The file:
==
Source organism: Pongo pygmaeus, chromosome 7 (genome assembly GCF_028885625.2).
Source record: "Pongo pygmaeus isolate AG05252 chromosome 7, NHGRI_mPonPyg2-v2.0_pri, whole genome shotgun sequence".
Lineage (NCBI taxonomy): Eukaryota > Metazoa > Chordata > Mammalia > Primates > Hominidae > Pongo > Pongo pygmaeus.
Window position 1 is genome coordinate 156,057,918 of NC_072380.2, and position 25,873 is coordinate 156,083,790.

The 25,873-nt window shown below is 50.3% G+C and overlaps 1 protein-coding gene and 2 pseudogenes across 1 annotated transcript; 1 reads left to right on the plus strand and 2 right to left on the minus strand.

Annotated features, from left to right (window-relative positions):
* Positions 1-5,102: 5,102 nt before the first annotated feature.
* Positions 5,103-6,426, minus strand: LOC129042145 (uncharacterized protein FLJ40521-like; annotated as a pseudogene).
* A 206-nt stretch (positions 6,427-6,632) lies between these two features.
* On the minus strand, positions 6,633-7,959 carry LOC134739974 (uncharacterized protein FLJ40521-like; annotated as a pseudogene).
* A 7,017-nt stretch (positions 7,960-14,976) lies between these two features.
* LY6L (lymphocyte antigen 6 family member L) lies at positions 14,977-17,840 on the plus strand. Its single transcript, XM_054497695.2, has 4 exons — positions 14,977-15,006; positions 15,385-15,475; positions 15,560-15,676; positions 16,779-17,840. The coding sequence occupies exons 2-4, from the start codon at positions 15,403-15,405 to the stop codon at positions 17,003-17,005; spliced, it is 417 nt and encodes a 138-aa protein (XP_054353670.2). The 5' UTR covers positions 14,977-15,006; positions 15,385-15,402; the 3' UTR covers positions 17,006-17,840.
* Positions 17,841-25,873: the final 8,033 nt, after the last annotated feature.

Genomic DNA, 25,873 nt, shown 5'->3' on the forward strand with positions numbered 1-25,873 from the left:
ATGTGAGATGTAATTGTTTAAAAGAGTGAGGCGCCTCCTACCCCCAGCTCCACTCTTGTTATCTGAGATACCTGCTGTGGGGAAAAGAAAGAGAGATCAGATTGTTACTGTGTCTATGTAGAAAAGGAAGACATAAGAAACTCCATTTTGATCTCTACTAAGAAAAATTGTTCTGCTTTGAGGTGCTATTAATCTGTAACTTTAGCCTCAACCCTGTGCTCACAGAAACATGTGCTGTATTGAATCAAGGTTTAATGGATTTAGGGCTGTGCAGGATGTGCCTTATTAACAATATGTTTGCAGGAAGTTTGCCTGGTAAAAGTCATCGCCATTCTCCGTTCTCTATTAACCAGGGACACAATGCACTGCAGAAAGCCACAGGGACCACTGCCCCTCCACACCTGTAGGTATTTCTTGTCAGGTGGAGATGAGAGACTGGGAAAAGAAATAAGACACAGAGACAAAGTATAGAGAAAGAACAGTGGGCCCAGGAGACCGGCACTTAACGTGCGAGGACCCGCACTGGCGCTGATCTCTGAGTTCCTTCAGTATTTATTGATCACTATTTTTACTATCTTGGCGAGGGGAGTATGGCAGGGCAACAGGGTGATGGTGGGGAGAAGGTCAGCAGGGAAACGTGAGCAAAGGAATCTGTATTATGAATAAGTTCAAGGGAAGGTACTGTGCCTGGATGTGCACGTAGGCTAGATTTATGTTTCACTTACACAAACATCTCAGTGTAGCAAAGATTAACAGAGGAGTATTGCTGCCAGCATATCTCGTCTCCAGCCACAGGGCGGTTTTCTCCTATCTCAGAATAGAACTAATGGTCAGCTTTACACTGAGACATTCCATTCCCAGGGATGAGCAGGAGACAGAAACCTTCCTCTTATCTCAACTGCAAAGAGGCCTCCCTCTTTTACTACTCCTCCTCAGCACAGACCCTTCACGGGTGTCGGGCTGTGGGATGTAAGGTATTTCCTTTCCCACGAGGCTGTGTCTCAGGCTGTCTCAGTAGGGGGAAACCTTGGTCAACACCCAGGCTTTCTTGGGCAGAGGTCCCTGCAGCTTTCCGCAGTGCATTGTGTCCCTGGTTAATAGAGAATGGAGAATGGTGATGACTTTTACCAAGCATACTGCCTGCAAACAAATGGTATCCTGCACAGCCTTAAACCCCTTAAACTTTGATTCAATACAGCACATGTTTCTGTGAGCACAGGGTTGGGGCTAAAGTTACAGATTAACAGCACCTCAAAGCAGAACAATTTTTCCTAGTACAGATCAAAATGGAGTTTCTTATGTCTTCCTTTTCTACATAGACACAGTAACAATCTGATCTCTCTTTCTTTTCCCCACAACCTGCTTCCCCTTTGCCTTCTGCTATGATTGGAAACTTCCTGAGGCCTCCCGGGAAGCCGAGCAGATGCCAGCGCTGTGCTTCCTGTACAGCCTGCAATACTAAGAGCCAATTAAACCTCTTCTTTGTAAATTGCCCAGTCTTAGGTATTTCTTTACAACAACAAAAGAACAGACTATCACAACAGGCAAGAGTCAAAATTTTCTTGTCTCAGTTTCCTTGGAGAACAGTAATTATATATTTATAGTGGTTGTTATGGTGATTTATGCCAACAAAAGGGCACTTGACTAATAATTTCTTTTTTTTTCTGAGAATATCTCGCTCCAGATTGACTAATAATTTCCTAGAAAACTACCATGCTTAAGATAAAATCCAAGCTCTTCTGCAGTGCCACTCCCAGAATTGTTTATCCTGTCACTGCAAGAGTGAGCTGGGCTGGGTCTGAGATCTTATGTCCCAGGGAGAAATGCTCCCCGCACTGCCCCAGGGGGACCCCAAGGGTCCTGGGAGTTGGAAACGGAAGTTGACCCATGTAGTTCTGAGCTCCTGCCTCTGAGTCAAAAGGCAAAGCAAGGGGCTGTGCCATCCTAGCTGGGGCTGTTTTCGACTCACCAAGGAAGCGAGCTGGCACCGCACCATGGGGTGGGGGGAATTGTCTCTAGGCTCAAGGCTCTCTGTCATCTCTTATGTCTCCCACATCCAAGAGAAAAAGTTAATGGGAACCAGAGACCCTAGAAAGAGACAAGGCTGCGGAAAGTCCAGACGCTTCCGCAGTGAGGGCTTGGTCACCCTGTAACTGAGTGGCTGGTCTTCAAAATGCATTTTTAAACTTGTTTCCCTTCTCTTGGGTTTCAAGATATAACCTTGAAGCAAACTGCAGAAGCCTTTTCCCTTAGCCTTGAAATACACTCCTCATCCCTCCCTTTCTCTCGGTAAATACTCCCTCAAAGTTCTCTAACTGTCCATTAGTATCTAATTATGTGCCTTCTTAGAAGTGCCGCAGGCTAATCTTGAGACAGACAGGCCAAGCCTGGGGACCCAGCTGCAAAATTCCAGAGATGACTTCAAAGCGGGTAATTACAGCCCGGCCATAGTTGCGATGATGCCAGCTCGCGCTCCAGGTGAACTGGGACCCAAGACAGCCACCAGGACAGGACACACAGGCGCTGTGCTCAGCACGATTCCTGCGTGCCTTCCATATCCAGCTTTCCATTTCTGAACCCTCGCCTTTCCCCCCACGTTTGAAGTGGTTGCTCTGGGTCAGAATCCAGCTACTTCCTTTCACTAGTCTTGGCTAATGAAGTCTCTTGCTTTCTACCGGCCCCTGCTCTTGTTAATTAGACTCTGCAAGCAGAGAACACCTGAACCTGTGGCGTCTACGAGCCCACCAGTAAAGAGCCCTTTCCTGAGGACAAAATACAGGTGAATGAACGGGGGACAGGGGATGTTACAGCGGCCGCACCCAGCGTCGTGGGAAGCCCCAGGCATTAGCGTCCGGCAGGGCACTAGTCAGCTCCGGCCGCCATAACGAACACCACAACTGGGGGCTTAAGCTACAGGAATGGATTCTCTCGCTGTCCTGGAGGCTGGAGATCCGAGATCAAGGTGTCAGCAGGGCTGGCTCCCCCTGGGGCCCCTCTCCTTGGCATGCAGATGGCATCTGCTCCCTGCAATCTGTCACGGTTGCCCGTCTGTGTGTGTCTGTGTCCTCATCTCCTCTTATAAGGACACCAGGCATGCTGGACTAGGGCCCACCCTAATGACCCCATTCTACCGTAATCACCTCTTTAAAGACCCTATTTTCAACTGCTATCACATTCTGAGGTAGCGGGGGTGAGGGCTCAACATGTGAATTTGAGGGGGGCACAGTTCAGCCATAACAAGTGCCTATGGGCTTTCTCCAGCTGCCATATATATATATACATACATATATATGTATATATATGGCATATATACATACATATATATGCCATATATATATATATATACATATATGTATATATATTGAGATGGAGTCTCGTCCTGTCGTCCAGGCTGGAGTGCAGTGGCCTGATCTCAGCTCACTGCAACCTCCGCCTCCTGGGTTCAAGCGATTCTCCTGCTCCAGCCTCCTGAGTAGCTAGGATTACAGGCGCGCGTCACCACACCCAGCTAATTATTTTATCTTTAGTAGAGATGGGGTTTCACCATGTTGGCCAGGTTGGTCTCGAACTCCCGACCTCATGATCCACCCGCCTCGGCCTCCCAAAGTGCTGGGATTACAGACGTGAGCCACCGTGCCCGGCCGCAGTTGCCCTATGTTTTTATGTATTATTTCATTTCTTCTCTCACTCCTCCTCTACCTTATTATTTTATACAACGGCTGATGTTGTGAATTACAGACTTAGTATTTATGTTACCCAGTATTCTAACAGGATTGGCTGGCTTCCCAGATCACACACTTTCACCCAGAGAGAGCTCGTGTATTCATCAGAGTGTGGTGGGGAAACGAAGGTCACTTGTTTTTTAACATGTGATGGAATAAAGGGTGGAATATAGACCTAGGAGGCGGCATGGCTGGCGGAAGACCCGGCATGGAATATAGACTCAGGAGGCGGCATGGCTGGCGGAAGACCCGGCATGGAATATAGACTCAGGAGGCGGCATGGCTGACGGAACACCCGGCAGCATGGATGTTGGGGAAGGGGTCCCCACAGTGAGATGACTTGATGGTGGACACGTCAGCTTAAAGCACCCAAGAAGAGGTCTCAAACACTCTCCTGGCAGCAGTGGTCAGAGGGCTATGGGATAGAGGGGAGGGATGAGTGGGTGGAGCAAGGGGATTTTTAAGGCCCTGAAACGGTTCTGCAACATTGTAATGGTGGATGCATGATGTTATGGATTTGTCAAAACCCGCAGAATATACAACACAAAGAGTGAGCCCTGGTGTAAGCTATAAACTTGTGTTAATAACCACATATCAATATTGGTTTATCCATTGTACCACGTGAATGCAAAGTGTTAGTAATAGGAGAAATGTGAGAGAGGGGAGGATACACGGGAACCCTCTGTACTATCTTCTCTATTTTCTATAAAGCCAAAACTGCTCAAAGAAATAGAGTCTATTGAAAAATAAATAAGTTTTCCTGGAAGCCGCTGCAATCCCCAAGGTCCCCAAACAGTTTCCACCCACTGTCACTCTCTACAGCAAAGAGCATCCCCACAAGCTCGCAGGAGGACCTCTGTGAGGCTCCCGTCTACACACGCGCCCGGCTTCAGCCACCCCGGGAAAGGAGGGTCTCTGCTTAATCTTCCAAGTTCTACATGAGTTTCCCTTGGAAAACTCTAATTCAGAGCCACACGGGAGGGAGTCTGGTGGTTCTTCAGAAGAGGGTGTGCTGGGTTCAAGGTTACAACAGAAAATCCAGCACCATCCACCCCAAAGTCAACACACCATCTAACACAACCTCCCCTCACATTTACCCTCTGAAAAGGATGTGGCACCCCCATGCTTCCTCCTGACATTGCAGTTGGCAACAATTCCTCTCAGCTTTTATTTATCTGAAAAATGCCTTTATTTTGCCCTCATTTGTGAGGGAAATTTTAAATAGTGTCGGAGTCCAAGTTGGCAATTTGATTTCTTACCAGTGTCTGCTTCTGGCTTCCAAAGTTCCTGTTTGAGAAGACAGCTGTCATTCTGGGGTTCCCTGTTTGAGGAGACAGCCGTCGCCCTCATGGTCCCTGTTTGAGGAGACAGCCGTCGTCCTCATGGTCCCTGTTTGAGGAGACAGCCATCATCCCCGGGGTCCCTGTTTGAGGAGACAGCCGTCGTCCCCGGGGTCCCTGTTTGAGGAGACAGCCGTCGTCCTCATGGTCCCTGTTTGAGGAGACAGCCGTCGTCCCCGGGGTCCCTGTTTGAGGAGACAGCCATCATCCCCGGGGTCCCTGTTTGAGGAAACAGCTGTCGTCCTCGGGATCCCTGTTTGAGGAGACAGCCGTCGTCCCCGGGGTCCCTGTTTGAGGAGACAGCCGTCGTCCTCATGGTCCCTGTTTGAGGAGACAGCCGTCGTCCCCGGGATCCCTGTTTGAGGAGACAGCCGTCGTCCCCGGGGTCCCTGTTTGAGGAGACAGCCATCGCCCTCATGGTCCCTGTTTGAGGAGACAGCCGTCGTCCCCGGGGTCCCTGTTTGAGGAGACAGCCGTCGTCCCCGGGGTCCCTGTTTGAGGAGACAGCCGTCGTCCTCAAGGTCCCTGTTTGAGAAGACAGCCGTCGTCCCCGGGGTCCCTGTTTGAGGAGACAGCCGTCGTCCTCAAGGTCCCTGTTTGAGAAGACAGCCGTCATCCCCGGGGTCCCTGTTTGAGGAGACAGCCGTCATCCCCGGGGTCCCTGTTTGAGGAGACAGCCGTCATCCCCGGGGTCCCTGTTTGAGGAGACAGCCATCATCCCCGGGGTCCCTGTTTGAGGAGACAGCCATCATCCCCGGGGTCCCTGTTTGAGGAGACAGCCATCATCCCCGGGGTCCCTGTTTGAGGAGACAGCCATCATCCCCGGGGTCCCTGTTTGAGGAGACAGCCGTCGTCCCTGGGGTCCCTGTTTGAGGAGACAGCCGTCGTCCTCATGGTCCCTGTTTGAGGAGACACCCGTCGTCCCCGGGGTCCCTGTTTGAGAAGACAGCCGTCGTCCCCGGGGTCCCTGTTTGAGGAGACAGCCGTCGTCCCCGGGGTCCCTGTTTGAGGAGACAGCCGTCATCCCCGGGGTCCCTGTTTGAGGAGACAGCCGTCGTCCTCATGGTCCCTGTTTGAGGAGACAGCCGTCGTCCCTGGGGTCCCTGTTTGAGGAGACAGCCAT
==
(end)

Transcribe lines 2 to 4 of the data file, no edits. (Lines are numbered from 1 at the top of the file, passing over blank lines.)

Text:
Source record: "Pongo pygmaeus isolate AG05252 chromosome 7, NHGRI_mPonPyg2-v2.0_pri, whole genome shotgun sequence".
Lineage (NCBI taxonomy): Eukaryota > Metazoa > Chordata > Mammalia > Primates > Hominidae > Pongo > Pongo pygmaeus.
Window position 1 is genome coordinate 156,057,918 of NC_072380.2, and position 25,873 is coordinate 156,083,790.